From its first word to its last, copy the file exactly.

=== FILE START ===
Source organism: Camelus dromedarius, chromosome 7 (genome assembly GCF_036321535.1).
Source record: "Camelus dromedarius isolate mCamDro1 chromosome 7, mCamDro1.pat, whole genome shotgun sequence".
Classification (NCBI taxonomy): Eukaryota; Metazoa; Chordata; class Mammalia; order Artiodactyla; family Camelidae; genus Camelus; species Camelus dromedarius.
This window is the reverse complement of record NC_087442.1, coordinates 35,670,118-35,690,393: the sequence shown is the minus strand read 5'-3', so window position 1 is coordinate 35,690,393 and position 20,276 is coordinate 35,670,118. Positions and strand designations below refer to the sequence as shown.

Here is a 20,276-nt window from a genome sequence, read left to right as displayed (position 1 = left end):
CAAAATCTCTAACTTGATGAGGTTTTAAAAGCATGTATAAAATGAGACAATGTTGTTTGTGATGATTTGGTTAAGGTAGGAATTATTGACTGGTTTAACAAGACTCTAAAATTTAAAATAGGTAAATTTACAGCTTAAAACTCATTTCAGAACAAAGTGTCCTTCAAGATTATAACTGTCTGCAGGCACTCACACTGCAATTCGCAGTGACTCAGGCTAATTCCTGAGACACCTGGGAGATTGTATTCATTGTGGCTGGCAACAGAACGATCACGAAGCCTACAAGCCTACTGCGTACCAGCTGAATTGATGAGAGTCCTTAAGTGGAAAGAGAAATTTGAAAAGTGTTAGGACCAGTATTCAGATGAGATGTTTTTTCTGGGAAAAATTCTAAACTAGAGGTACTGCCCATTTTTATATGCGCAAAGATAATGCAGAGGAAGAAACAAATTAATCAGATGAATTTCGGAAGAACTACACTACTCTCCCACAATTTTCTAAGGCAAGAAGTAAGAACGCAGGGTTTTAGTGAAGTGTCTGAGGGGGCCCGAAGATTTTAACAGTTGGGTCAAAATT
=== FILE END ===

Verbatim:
Source organism: Camelus dromedarius, chromosome 7 (genome assembly GCF_036321535.1).
Source record: "Camelus dromedarius isolate mCamDro1 chromosome 7, mCamDro1.pat, whole genome shotgun sequence".
Classification (NCBI taxonomy): Eukaryota; Metazoa; Chordata; class Mammalia; order Artiodactyla; family Camelidae; genus Camelus; species Camelus dromedarius.
This window is the reverse complement of record NC_087442.1, coordinates 35,670,118-35,690,393: the sequence shown is the minus strand read 5'-3', so window position 1 is coordinate 35,690,393 and position 20,276 is coordinate 35,670,118. Positions and strand designations below refer to the sequence as shown.

Here is a 20,276-nt window from a genome sequence, read left to right as displayed (position 1 = left end):
CAAAATCTCTAACTTGATGAGGTTTTAAAAGCATGTATAAAATGAGACAATGTTGTTTGTGATGATTTGGTTAAGGTAGGAATTATTGACTGGTTTAACAAGACTCTAAAATTTAAAATAGGTAAATTTACAGCTTAAAACTCATTTCAGAACAAAGTGTCCTTCAAGATTATAACTGTCTGCAGGCACTCACACTGCAATTCGCAGTGACTCAGGCTAATTCCTGAGACACCTGGGAGATTGTATTCATTGTGGCTGGCAACAGAACGATCACGAAGCCTACAAGCCTACTGCGTACCAGCTGAATTGATGAGAGTCCTTAAGTGGAAAGAGAAATTTGAAAAGTGTTAGGACCAGTATTCAGATGAGATGTTTTTTCTGGGAAAAATTCTAAACTAGAGGTACTGCCCATTTTTATATGCGCAAAGATAATGCAGAGGAAGAAACAAATTAATCAGATGAATTTCGGAAGAACTACACTACTCTCCCACAATTTTCTAAGGCAAGAAGTAAGAACGCAGGGTTTTAGTGAAGTGTCTGAGGGGGCCCGAAGATTTTAACAGTTGGGTCAAAATT